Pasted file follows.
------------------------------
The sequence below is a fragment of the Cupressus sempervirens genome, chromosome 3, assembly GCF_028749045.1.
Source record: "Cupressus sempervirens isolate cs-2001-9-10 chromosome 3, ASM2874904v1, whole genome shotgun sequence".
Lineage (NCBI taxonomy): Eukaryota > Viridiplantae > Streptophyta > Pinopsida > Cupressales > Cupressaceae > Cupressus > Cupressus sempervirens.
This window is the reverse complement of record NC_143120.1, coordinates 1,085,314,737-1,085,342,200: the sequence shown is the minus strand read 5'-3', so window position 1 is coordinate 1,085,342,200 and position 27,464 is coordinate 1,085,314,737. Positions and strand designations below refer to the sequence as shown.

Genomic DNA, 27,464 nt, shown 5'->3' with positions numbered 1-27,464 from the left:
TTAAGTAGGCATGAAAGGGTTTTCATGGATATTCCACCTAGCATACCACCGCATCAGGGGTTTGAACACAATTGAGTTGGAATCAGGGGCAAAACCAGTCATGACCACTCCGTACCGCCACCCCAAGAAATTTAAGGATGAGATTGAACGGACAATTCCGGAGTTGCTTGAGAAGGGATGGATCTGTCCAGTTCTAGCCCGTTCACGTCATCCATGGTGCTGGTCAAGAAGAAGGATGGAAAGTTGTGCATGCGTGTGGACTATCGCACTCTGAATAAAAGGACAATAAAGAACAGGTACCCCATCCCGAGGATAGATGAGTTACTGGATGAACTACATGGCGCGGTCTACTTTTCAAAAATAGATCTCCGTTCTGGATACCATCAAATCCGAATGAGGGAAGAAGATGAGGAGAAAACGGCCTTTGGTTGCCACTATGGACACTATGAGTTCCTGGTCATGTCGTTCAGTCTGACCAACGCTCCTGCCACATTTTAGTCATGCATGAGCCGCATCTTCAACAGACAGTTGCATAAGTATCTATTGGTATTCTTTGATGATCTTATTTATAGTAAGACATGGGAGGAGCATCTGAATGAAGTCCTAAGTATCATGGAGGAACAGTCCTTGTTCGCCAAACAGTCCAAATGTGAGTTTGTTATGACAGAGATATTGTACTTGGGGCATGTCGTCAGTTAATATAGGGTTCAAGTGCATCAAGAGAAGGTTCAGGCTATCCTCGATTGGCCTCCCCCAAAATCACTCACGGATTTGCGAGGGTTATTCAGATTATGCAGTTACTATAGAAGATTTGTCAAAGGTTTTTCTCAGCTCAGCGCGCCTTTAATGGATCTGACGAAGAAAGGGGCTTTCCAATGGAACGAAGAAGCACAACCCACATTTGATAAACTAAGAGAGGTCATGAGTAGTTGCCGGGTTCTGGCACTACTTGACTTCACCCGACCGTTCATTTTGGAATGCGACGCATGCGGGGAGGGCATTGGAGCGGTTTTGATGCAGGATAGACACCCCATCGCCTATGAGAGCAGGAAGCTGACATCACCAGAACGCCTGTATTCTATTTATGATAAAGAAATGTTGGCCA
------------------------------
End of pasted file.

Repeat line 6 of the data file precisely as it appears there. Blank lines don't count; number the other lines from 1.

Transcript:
TTAAGTAGGCATGAAAGGGTTTTCATGGATATTCCACCTAGCATACCACCGCATCAGGGGTTTGAACACAATTGAGTTGGAATCAGGGGCAAAACCAGTCATGACCACTCCGTACCGCCACCCCAAGAAATTTAAGGATGAGATTGAACGGACAATTCCGGAGTTGCTTGAGAAGGGATGGATCTGTCCAGTTCTAGCCCGTTCACGTCATCCATGGTGCTGGTCAAGAAGAAGGATGGAAAGTTGTGCATGCGTGTGGACTATCGCACTCTGAATAAAAGGACAATAAAGAACAGGTACCCCATCCCGAGGATAGATGAGTTACTGGATGAACTACATGGCGCGGTCTACTTTTCAAAAATAGATCTCCGTTCTGGATACCATCAAATCCGAATGAGGGAAGAAGATGAGGAGAAAACGGCCTTTGGTTGCCACTATGGACACTATGAGTTCCTGGTCATGTCGTTCAGTCTGACCAACGCTCCTGCCACATTTTAGTCATGCATGAGCCGCATCTTCAACAGACAGTTGCATAAGTATCTATTGGTATTCTTTGATGATCTTATTTATAGTAAGACATGGGAGGAGCATCTGAATGAAGTCCTAAGTATCATGGAGGAACAGTCCTTGTTCGCCAAACAGTCCAAATGTGAGTTTGTTATGACAGAGATATTGTACTTGGGGCATGTCGTCAGTTAATATAGGGTTCAAGTGCATCAAGAGAAGGTTCAGGCTATCCTCGATTGGCCTCCCCCAAAATCACTCACGGATTTGCGAGGGTTATTCAGATTATGCAGTTACTATAGAAGATTTGTCAAAGGTTTTTCTCAGCTCAGCGCGCCTTTAATGGATCTGACGAAGAAAGGGGCTTTCCAATGGAACGAAGAAGCACAACCCACATTTGATAAACTAAGAGAGGTCATGAGTAGTTGCCGGGTTCTGGCACTACTTGACTTCACCCGACCGTTCATTTTGGAATGCGACGCATGCGGGGAGGGCATTGGAGCGGTTTTGATGCAGGATAGACACCCCATCGCCTATGAGAGCAGGAAGCTGACATCACCAGAACGCCTGTATTCTATTTATGATAAAGAAATGTTGGCCA